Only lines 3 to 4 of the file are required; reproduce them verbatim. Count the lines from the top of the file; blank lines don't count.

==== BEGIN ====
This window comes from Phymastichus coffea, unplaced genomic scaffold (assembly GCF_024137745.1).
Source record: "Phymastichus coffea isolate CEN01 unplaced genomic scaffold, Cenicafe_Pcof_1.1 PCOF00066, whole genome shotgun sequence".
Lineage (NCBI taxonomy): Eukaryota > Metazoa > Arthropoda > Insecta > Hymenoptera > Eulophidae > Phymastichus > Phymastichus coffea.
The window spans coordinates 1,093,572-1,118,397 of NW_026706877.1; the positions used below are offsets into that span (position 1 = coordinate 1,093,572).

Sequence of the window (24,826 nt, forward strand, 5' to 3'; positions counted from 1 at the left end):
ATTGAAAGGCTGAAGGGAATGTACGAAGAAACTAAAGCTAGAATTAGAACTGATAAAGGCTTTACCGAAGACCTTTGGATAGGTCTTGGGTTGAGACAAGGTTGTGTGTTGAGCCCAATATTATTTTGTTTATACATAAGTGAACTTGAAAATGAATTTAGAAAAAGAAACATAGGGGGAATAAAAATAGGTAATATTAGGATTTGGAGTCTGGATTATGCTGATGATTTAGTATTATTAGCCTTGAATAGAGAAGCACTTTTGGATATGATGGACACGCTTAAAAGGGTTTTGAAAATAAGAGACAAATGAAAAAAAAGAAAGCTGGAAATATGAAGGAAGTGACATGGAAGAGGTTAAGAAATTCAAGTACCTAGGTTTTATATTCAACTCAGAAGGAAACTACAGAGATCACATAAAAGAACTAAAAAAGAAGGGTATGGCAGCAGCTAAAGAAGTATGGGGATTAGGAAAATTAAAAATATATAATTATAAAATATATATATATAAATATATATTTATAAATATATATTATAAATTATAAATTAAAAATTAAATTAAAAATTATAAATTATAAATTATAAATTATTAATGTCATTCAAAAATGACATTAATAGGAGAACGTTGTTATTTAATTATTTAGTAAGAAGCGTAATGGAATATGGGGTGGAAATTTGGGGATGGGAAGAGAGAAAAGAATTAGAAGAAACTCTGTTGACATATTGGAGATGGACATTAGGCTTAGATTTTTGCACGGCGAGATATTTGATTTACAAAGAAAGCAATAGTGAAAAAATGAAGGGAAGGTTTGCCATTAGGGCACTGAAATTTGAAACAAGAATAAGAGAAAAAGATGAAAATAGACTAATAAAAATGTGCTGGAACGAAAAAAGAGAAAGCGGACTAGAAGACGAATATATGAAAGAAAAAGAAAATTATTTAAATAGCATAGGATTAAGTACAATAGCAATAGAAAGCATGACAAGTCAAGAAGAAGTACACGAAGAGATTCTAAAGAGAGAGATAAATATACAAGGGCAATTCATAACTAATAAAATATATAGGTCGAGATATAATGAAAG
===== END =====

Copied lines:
Lineage (NCBI taxonomy): Eukaryota > Metazoa > Arthropoda > Insecta > Hymenoptera > Eulophidae > Phymastichus > Phymastichus coffea.
The window spans coordinates 1,093,572-1,118,397 of NW_026706877.1; the positions used below are offsets into that span (position 1 = coordinate 1,093,572).